The band New Order is probably familiar to many. They were instrumental in popularizing dance and electronica music during the '80s and '90s by melding a post-punk sound with burgeoning technologies such as synthesizers and computerized distortion. The casual fan might not be aware of New Order's original incarnation -- a band called Joy Division. Led by frontman Ian Curtis, Joy Division helped define a new brand of alternative music in late '70s Manchester, England. It was Curtis' sudden suicide at age 23 that paved the way for New Order. The film CONTROL documents the rise and descent of Curtis, a footnote in the history of rock who unfortunately is known more for how he died than how he lived.
Another tortured genius.
CONTROL - 2007
From the time he was a teenager, Ian Curtis dreamed of something beyond his pedestrian middle class upbringing. He worshiped David Bowie and took to writing poetry as a form of escapism.
After meeting and falling for his future wife Debbie, Curtis approaches a band in need of a lead singer. Together, they form the band that would eventually be named Joy Division.
After catching the eye and ear of local music producer Tony Wilson, Joy Division becomes one of the first bands to be signed to Wilson's Factory Records label. With a newly pregnant wife and a band headed for superstardom, Curtis distances himself from those around him, except for his French mistress, Annik. Torn between his feelings for both women, he slowly begins to spiral out of control. Unable to cope with the pressures of life and fame, Curtis ended it all in May of 1980.
Director Anton Corbijn paints this stark biopic in gorgeous black-and-white. The images pop from start to stop as we look inside the troubled mind of a forgotten genius. The fact that we never get a clear picture of Curtis is appropriate. Even Debbie struggled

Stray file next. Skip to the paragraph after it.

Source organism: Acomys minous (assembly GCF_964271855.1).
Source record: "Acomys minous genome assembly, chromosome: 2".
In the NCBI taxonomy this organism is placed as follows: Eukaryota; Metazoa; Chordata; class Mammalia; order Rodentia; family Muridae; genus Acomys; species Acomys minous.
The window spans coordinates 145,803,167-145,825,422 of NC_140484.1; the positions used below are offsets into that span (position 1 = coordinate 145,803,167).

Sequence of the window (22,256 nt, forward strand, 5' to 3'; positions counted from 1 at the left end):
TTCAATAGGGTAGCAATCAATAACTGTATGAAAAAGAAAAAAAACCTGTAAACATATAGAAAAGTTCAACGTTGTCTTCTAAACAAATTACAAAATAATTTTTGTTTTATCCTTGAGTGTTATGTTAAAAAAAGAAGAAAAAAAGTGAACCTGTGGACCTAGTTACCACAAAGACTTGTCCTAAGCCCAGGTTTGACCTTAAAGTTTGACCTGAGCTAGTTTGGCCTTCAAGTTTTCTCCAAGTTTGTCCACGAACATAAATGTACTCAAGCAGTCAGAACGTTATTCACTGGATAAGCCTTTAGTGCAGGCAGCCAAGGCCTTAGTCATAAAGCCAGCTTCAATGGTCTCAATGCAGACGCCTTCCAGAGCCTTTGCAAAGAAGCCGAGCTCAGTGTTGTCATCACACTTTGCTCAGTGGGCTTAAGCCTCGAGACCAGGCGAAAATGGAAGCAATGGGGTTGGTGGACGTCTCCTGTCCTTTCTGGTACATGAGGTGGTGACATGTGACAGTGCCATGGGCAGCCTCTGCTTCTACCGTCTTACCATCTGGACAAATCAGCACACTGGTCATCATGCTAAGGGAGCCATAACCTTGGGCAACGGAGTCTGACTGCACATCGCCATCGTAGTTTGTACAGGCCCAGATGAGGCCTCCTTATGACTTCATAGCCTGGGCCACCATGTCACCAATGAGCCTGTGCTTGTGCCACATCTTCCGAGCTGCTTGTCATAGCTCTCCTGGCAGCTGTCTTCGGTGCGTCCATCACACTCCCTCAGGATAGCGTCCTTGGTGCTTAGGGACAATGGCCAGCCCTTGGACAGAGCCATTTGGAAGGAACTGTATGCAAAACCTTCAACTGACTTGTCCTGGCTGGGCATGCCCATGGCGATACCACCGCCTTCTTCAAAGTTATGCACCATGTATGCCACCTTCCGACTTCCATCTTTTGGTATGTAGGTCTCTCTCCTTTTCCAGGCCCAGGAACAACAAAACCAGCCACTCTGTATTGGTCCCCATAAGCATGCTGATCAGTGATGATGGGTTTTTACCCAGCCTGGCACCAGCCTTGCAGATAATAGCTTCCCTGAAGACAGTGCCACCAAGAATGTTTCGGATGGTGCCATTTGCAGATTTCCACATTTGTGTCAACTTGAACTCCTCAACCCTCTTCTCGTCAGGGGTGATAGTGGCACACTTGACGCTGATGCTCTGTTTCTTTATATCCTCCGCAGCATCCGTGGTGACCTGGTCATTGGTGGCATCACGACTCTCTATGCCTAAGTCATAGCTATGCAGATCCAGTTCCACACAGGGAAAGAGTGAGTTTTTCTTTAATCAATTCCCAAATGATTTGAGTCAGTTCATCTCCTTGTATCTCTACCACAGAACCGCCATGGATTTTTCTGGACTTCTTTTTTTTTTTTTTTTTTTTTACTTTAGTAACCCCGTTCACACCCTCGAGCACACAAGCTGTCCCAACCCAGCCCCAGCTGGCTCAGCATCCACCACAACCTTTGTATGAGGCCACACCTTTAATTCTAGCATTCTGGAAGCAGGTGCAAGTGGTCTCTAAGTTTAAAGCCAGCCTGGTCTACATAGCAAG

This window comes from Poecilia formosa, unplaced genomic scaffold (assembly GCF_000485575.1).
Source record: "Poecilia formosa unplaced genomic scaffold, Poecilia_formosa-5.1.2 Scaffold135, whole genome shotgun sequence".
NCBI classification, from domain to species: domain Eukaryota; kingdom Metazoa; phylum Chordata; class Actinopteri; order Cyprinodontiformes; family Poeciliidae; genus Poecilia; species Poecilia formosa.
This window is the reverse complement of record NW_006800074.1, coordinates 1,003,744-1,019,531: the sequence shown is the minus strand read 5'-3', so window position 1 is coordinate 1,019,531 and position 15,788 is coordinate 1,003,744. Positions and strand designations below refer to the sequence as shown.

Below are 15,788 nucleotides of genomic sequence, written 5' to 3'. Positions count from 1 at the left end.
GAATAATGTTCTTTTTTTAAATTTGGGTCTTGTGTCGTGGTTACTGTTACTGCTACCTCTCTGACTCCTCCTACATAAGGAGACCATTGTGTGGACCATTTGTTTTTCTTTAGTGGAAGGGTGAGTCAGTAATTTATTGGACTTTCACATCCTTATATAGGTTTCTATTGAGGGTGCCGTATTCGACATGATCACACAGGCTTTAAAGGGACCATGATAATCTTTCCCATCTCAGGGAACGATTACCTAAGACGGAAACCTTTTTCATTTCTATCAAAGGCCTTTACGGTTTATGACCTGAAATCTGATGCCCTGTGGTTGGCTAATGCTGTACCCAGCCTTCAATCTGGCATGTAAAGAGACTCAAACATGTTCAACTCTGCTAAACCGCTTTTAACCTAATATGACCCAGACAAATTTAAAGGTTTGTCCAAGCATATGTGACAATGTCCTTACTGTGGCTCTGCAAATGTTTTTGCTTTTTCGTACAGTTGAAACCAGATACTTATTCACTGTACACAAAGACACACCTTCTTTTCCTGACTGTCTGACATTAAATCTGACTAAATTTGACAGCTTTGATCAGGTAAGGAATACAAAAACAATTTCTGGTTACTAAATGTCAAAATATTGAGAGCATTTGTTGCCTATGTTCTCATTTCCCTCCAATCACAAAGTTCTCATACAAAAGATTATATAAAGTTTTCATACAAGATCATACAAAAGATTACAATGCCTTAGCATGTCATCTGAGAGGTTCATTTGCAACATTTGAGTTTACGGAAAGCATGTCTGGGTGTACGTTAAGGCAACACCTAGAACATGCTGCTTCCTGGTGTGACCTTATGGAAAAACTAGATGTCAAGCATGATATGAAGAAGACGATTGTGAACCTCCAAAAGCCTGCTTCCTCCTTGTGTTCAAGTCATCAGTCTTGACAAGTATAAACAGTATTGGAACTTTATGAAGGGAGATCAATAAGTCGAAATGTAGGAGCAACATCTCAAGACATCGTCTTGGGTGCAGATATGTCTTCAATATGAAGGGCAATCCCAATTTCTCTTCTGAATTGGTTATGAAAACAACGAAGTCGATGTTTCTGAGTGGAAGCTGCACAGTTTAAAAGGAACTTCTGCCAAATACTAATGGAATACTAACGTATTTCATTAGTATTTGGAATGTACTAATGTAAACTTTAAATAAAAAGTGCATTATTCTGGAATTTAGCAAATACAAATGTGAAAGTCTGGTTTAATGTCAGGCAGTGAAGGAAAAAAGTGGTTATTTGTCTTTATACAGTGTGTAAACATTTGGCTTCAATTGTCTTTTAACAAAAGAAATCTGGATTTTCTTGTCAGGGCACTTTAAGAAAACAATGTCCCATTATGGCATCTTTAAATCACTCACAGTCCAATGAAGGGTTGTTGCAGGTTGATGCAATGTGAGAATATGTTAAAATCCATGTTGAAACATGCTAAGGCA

to decipher his many complexities. The naive, charming boy that captured her heart evolved into a shadow of a man who battled many demons, including epilepsy. Curtis poured everything into his manic performances. His wild, often spastic stage antics became his signature. Fans flocked to witness his unique style and feed off his powerful charisma.
Giving his heart and soul.
Sam Riley delivers a compelling performance as Curtis. It can't be easy portraying such a mysterious persona, but Riley pulls it off with gusto. Equally impressive is the always interesting Samantha Morton. Watching her transform from timid teen wife to hardened single mother is one of the best story threads in the film. You don't have to know anything about Joy Division or Curtis to enjoy CONTROL. It is a well-crafted drama that has more to say about conflicted relationships than the music industry. Despite the inevitable conclusion, the journey is still worth taking.
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Scott is a freelance writer currently living in the Southeast. He is a film school grad with a love of theory and screenwriting. His tastes vary from obscure niche films to giant Hollywood blockbusters. In other words, he'll watch pretty much anything.|
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